Community-led and community-driven, (to me) these mean the same thing, but what do they actually mean for the community industry?
What actually makes a company community-led? Or what makes them not community-led?
Most of my forum discussions start off as a tweet…
What makes a company community-led?— Rosie Sherry (@rosiesherry) April 3, 2022
Community being prioritised in terms of mission/values, resource, budget and focus. Basically putting resource/effort ahead of empty words.
Companies that have community leaders at the executive table helping direct organizational strategy, their executive teams are “bought in” and understand the power of community, and they allocate resources to community building initiatives.
Iambami + Guild
Iambami: I’d say it having people who share a common goal, listening to their opinions, asking for their back, making every single person in the company feels included.
Guild: Great answer…we’d add “and other stakeholders included”, not solely employees but also customers, partners, investors, advisors etc.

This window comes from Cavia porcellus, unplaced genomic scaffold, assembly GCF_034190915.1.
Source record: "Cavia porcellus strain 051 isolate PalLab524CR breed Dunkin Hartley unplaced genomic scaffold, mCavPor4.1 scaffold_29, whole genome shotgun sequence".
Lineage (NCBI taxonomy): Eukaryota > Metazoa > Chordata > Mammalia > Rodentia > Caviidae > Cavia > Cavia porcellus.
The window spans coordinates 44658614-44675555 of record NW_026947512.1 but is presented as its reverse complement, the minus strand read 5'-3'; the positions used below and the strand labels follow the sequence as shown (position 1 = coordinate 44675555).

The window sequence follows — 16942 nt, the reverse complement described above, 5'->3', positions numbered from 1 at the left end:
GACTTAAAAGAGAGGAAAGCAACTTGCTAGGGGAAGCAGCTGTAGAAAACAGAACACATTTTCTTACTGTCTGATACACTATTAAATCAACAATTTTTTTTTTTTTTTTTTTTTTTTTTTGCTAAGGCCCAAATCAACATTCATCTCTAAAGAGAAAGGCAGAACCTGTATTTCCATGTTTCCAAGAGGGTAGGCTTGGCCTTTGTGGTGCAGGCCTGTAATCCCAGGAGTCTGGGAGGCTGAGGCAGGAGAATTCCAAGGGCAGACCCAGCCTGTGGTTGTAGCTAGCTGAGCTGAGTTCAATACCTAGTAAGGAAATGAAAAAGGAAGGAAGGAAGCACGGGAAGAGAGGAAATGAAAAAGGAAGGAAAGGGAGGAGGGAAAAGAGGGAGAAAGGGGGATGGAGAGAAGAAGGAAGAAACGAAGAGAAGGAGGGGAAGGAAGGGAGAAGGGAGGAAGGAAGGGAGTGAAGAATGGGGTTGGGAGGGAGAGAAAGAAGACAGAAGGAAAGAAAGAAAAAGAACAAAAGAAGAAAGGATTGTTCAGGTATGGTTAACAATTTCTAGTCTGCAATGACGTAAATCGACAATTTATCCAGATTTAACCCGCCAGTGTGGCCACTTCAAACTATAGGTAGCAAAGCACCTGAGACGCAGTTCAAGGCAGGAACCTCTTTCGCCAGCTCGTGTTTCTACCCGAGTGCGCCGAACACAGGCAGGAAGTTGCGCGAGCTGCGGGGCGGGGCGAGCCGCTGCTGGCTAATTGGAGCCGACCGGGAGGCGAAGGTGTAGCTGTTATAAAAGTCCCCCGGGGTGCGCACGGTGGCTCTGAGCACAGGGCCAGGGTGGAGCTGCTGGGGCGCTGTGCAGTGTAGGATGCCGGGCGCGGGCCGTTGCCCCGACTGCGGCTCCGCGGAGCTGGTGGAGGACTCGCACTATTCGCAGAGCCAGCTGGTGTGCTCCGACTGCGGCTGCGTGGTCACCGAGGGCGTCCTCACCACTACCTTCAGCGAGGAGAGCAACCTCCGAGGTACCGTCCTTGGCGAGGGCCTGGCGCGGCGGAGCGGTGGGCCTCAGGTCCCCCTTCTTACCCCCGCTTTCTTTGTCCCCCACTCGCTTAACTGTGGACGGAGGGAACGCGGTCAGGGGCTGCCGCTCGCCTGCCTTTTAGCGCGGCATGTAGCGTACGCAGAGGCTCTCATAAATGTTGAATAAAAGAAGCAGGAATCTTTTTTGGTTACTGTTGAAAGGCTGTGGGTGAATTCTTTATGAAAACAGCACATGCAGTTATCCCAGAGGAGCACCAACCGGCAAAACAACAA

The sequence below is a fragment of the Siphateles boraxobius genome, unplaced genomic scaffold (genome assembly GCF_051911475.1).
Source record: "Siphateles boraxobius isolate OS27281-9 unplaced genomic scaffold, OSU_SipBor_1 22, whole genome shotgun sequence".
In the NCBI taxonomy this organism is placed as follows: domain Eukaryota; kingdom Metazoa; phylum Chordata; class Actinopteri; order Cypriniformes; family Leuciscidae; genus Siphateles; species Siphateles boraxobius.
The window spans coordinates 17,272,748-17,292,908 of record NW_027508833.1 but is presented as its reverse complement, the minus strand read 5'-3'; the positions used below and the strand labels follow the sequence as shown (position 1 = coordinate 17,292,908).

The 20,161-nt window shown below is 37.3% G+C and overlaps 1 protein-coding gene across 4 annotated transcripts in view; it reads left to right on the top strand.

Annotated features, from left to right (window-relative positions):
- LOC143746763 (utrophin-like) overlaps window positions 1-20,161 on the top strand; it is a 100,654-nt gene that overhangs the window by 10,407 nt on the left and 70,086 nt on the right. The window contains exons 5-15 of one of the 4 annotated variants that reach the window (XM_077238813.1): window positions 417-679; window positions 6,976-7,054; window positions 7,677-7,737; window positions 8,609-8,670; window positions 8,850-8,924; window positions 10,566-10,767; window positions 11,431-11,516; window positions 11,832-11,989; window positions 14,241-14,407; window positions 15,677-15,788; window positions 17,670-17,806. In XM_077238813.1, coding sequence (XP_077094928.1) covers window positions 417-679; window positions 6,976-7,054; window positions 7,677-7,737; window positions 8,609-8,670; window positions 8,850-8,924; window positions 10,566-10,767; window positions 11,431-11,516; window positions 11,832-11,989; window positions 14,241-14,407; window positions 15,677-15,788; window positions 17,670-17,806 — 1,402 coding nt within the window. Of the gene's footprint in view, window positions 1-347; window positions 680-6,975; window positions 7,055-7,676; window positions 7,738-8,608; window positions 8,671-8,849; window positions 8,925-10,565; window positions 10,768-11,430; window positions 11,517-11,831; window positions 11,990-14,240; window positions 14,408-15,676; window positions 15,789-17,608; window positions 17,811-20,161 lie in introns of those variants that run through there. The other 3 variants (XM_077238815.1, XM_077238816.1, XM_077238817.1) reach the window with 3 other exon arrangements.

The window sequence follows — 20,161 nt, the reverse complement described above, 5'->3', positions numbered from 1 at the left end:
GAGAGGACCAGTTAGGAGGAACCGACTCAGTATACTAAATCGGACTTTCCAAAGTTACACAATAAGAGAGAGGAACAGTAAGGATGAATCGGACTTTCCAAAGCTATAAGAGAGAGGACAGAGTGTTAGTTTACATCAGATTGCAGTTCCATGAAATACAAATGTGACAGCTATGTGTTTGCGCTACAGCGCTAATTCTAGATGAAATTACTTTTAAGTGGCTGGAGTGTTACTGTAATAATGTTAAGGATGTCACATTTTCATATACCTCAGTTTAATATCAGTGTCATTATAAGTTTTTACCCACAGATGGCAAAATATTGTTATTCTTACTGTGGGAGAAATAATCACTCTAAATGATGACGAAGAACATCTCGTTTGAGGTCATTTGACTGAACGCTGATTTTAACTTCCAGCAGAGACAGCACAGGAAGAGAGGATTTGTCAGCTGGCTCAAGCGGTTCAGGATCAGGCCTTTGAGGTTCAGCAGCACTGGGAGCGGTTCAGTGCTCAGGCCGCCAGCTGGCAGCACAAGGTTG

A company that invests more in community initiatives than they do traditional marketing and user research initiatives.
If they aren’t backing that statement up with money and people it’s not real.
There’s also a list on the Community Led website (by Commsor) which lists:
Companies focus on building many-to-many relationships.
Community teams have the resources they need to succeed.
Community is a core thread that runs through the entire organization.
Community provides value for both the company and members.
I don’t disagree with anything in the list above, I just feel we could go deeper, cover more ground or be more explicit overall.
Some examples that spring to mind:
- a community could have lots of resources, but they may not have decision making power at the exec level
- a company could be appear to be supporting the community, but really they are trying to dominate and land grab for their own long term benefits
- ‘providing value’ could be abused, I think it’s more than that, it’s about being more equitable and respectful, giving back as much as you gain, if not more. Too many companies will hide behind ‘but we provide value’ nonsense.
I like the ‘balanced’ approach that Kurt mentions, especially because as much as I love community and believe in the magic it can co-create, a business needs more than community to survive. Maybe we should all have equal pieces of the pie for community, product, growth/marketing/sales, business operations, etc.